Previous table versions may not exist if they have been vacuumed, in which case an exception will be thrown. See Vacuuming tables for more information. :::

Examining a Table

Metadata

The delta log maintains basic metadata about a table, including:

  • A unique id
  • A name, if provided
  • A description, if provided
  • The list of partitionColumns.
  • The created_time of the table
  • A map of table configuration. This includes fields such as delta.appendOnly, which if true indicates the table is not meant to have data deleted from it.

Get metadata from a table with the DeltaTable.metadata method:

>>> from deltalake import DeltaTable
>>> dt = DeltaTable("../rust/tests/data/simple_table")
>>> dt.metadata()
Metadata(id: 5fba94ed-9794-4965-ba6e-6ee3c0d22af9, name: None, description: None, partitionColumns: [], created_time: 1587968585495, configuration={})

Schema

The schema for the table is also saved in the transaction log. It can either be retrieved in the Delta Lake form as deltalake.schema.Schema or as a PyArrow schema. The first allows you to introspect any column-level metadata stored in the schema, while the latter represents the schema the table will be loaded into.

Use DeltaTable.schema to retrieve the delta lake schema:

>>> from deltalake import DeltaTable
>>> dt = DeltaTable("../rust/tests/data/simple_table")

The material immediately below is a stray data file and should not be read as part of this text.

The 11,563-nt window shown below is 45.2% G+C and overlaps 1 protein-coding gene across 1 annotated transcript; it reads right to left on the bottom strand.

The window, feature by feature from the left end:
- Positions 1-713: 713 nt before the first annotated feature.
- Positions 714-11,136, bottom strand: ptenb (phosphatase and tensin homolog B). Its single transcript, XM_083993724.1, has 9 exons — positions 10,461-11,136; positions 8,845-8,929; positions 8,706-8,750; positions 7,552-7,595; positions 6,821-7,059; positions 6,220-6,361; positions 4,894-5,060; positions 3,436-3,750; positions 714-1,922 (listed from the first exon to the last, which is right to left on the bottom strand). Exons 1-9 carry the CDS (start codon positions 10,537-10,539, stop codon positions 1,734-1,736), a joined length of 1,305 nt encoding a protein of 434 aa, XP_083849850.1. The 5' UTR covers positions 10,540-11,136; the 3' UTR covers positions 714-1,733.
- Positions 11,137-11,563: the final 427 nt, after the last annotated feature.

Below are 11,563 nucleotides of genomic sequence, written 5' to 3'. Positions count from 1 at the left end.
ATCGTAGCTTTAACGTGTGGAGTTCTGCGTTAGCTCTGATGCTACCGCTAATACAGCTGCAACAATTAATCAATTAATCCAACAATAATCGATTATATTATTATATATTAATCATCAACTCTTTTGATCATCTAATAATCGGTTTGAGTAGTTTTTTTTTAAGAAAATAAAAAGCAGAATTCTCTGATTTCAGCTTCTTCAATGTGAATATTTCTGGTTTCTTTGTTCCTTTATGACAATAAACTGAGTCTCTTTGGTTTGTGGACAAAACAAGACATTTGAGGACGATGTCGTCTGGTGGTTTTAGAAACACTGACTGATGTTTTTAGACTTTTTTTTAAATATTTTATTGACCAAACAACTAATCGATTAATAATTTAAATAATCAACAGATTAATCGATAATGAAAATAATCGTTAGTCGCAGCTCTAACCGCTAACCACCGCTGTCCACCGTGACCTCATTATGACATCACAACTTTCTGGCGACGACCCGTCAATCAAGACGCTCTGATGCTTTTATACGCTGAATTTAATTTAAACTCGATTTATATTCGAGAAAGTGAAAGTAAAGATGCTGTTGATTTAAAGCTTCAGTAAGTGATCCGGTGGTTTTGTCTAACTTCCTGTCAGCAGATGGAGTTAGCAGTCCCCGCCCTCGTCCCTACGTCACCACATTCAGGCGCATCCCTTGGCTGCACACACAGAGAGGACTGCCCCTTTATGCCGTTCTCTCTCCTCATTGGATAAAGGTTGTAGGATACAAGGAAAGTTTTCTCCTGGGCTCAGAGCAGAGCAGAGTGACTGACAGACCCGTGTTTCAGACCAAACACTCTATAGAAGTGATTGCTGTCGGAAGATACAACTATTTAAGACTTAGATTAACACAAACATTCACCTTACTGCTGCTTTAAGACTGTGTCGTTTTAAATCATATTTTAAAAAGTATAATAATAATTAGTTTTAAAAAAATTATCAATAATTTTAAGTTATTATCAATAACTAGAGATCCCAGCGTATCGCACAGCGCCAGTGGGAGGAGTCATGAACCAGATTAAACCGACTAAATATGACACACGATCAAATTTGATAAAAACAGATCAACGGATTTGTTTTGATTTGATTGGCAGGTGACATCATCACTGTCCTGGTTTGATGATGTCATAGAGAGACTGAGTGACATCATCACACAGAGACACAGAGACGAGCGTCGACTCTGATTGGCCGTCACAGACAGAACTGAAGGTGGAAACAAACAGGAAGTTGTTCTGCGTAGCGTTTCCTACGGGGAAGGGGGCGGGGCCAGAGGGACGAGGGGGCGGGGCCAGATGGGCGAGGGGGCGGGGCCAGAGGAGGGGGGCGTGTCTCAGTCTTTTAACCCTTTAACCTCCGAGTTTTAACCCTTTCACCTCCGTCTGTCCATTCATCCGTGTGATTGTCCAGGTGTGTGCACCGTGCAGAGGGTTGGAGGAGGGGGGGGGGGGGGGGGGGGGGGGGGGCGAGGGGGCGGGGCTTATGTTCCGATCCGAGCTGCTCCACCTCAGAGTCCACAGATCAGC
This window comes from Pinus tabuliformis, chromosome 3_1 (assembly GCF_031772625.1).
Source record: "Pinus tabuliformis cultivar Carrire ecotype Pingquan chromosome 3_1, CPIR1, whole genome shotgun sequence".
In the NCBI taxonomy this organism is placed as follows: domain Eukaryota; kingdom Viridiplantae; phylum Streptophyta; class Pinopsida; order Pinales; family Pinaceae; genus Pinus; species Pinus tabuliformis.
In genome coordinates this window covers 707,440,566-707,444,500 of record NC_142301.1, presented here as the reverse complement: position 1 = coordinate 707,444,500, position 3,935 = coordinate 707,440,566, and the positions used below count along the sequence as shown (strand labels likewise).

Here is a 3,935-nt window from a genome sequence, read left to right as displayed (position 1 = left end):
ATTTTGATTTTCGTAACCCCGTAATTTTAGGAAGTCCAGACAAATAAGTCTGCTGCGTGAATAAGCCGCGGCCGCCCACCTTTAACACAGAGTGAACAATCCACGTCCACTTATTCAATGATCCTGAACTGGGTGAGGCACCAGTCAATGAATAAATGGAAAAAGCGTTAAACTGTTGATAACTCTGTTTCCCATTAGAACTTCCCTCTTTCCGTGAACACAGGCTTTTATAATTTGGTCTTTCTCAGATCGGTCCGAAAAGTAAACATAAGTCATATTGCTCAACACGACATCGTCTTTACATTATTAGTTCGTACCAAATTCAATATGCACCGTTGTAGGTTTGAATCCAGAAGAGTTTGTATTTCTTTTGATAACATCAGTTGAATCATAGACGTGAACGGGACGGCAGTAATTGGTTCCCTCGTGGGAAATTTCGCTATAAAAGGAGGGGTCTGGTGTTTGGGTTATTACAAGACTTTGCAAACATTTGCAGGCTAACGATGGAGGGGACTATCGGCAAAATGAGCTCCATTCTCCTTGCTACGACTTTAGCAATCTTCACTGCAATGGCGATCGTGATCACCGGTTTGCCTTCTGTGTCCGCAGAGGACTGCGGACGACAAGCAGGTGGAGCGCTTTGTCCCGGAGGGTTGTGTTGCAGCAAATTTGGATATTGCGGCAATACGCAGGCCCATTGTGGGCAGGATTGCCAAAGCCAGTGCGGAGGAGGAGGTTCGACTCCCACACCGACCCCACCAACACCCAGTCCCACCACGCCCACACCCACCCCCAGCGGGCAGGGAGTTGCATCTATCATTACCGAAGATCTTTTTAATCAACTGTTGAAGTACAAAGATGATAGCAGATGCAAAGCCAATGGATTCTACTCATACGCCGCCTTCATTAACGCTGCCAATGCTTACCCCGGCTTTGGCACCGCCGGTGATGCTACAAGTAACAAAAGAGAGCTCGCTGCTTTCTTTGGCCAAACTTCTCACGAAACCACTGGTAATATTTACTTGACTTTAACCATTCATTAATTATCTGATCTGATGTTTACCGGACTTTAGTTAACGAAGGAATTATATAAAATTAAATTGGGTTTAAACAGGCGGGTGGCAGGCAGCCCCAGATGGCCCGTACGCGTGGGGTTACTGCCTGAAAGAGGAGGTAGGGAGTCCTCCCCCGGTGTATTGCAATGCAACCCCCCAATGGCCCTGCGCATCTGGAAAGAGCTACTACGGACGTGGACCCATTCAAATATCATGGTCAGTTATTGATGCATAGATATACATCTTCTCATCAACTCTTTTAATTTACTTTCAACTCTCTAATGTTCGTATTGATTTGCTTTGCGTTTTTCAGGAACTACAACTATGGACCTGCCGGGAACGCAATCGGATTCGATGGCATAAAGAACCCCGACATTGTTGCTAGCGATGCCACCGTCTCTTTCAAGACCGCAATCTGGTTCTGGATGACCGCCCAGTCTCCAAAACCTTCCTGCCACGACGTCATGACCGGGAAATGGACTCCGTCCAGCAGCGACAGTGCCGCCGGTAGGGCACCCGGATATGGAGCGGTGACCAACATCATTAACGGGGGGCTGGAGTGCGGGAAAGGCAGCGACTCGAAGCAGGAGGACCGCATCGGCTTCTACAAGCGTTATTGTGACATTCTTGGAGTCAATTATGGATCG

>>> dt.schema()
Schema([Field(id, PrimitiveType("long"), nullable=True)])

These schemas have a JSON representation that can be retrieved. To reconstruct from json, use deltalake.schema.Schema.from_json().

>>> dt.schema().json()
'{"type":"struct","fields":[{"name":"id","type":"long","nullable":true,"metadata":{}}]}'

Use deltalake.schema.Schema.to_pyarrow() to retrieve the PyArrow schema:

>>> dt.schema().to_pyarrow()
id: int64

History

Depending on what system wrote the table, the delta table may have provenance information describing what operations were performed on the table, when, and by whom. This information is retained for 30 days by default, unless otherwise specified by the table configuration delta.logRetentionDuration.

::: note ::: title Note :::

This information is not written by all writers and different writers may use different schemas to encode the actions. For Spark's format, see: https://docs.delta.io/latest/delta-utility.html#history-schema :::